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Housing Patterns

Housing Patterns | Als Return to Education | Scoop.it
See the big picture of how suburban developments are changing the country's landscape, with aerial photos and ideas for the future

Via Seth Dixon
Al Picozzi's insight:

That is where I live, basic suburbia.  Good lots, lots of roads, know my neighbors without being on top of them, close to a highway to get to other places, trees that every fall I wish I didn't have up here in New England.  I am drawn to these areas.  Why? For the reasons I've stated above, I have a good yard, nice neighbors I know,not too close and not 20 miles away, close to main roads, and close to stuff, well being close in RI is relative, everything is close.  The housing here is single family with lots that cater to people with families, swing sets, pools, etc.  The layout feel like a neighborhood, its close, just the right amount of space, we help each other when needed, in the last blizzard for example, and we get together every now and then, the way the area was built, mostly in the late 1940's to the 1960's, just facilitates this kind of activity.  Was it profitable, probably, what system is most, depends on the area, a grid system for example, really could not work here.

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Liam Michelsohn's curator insight, December 10, 2013 1:13 PM

A very interesting article on changes in landscape, while looking though this I came aross so many little things i never noticed about the topical layout of housing. The main thing that is apparent is density, how closely each house is put together, the amount of land each has as well as the view from the property. Its aslo interesting to see how the design of the area can be made for easy access or be desigend to keep people out with only one enctancte and exit. All of these charasticts make up how the land is desired as well as econimcly priced, which then determins who will be able to live there.

Jacqueline Landry's curator insight, December 15, 2013 5:53 PM

Having the streets interconnected allows for easy  traveling throughout the area.  when there is more density in an area it means there are more houses , more people.  The sprawl has the center on the place and the streets go out around it. The way the streets are made are for different reasons,.

megan b clement's comment, December 15, 2013 9:57 PM
This article talks about twenty different housing patterns and how we base these housing patterns around our society or enviroment. How looking at housing patterns can tell you what kind of neighborhood one lives in from the sky. Looking down and seeing a golf course with lush grass and big backyards shows you that this neighborhood is very expensive. Or Canal houses that utilize every inch of the waters edge to financially make them able to charge higher prices for the homes because each house has a water view and is on the waters edge.
Rescooped by Al Picozzi from Geography Education
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How the rise of the megacity is changing the way we live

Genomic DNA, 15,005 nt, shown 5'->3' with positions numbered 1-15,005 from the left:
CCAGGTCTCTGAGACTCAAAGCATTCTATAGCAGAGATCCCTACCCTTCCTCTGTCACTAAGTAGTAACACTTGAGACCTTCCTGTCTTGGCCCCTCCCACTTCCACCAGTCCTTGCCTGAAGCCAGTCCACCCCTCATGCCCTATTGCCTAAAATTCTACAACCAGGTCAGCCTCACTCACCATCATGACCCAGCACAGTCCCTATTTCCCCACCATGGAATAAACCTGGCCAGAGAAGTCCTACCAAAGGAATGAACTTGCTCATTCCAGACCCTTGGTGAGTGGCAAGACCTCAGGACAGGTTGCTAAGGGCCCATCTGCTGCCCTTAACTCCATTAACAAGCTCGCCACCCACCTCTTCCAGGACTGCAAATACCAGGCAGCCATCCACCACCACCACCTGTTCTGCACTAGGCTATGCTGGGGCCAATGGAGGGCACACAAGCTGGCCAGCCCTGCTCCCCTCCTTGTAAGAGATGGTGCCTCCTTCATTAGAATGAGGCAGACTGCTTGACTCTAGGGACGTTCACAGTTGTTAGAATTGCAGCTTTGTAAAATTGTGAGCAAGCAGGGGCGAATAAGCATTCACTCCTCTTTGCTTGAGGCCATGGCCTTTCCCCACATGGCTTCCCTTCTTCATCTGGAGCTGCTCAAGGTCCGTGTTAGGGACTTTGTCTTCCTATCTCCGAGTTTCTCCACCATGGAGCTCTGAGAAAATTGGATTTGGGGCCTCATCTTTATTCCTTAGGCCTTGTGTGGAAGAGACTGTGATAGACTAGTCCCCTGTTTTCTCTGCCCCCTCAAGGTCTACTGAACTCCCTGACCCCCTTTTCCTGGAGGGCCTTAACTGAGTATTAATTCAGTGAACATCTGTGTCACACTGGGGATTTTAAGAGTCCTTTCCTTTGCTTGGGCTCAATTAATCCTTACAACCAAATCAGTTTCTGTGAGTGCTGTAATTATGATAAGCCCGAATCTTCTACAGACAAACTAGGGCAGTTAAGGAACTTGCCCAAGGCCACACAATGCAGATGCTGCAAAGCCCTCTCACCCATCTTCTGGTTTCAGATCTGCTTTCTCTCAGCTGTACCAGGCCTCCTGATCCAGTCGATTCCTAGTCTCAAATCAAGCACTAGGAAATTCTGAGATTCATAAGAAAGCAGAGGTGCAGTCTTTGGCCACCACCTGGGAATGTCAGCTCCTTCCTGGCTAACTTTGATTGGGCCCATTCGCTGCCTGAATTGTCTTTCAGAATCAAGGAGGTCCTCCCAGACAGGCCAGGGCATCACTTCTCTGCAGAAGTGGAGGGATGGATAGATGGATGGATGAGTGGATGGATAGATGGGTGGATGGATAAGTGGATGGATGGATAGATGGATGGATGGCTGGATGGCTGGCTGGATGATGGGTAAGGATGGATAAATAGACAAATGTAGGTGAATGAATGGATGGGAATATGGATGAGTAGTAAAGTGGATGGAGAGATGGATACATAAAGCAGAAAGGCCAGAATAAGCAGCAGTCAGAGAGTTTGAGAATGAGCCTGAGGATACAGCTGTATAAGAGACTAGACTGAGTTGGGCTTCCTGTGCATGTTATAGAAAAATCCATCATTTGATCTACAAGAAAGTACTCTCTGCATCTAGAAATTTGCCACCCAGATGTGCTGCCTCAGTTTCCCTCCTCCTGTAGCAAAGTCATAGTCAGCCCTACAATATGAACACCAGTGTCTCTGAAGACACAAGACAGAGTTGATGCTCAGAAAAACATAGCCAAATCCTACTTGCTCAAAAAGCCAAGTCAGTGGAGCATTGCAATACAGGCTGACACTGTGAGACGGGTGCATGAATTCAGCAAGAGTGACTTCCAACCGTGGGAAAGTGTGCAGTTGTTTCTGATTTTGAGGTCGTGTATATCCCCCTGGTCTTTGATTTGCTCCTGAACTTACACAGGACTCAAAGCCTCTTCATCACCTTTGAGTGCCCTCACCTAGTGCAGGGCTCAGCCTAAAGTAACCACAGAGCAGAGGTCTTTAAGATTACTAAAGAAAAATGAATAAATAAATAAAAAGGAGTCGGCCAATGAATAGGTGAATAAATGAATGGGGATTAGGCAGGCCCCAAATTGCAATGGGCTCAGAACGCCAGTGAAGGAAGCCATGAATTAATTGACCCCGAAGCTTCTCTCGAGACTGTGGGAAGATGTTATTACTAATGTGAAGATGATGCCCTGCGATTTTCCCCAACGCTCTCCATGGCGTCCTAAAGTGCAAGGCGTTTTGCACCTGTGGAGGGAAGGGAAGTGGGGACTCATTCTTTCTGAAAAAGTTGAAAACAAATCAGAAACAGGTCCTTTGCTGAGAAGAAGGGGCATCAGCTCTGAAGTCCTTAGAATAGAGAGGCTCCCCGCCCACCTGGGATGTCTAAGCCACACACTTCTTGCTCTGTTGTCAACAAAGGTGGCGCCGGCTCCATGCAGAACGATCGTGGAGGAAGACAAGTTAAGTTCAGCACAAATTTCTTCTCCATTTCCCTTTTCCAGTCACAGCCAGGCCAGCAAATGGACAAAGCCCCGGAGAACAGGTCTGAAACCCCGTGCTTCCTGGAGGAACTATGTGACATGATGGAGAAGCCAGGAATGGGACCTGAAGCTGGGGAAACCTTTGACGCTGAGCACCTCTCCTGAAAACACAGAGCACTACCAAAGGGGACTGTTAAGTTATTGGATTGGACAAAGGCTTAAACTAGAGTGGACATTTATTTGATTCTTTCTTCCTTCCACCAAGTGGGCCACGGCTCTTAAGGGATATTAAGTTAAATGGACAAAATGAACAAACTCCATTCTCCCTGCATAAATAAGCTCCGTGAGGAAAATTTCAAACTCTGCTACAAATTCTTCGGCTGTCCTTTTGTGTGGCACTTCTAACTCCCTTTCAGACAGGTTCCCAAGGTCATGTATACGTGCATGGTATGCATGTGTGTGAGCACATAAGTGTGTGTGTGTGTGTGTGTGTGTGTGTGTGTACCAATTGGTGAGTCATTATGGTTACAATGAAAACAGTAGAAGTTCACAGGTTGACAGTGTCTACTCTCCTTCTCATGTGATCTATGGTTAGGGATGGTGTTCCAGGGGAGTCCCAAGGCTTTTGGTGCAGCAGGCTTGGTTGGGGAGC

How the rise of the megacity is changing the way we live | Als Return to Education | Scoop.it
The rapid increase in the number of cities home to more than 10 million people will bring huge challenges … and opportunities... 

 

It's not just that more people now live in cities than in the rural countryside (for the first time in human history).  It's not just that major cities are growing increasingly more important to the global economy.  The rise of the megacities (cities over 10 million inhabitants) is a startling new phenomenon that really is something we've only seen in the last 50 years or so with the expectation that the number of megacities will double in the next 10 to 20 years (currently there are 23).  This reorganization of population entails wholesale restructuring of the economic, environmental, cultural and political networks.  The urban challenges that we face today are only going to become increasingly important in the future.        

 


Via Seth Dixon
Al Picozzi's insight:

More and more people are moving to the cities than ever before.  As a result I believe there are more megacities on the way.  However I think there is a limit to these cities.  How are they going to be powered?  How are the people going to be fed? Where will they work?  how will these cities impact the environment?  Where is all the fresh water going to come from?

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Sally Egan's curator insight, September 8, 2013 4:18 AM

Great info graphic on mega cities. 

Seth Dixon's curator insight, September 30, 2013 4:40 AM

 It's not just that more people now live in cities than in the rural countryside (for the first time in human history).  It's not just that major cities are growing increasingly more important to the global economy.  The rise of the megacities (cities over 10 million inhabitants) is a startling new phenomenon that really is something we've only seen in the last 50 years or so with the expectation that the number of megacities will double in the next 10 to 20 years (currently there are 23).  This reorganization of population entails wholesale restructuring of the economic, environmental, cultural and political networks.  The urban challenges that we face today are only going to become increasingly important in the future.       

Kenny Dominguez's curator insight, December 11, 2013 9:26 PM

It is a good thing that there is more megacities being created because you can see more people move in which will help the city function better economics wise. When it comes down to the population that is a different story because there is more people to worry and deal with. The increase of people could go both ways because it can be good but at the same time it can go bad because people will start arguing in which it can get physical which means city ratings going down.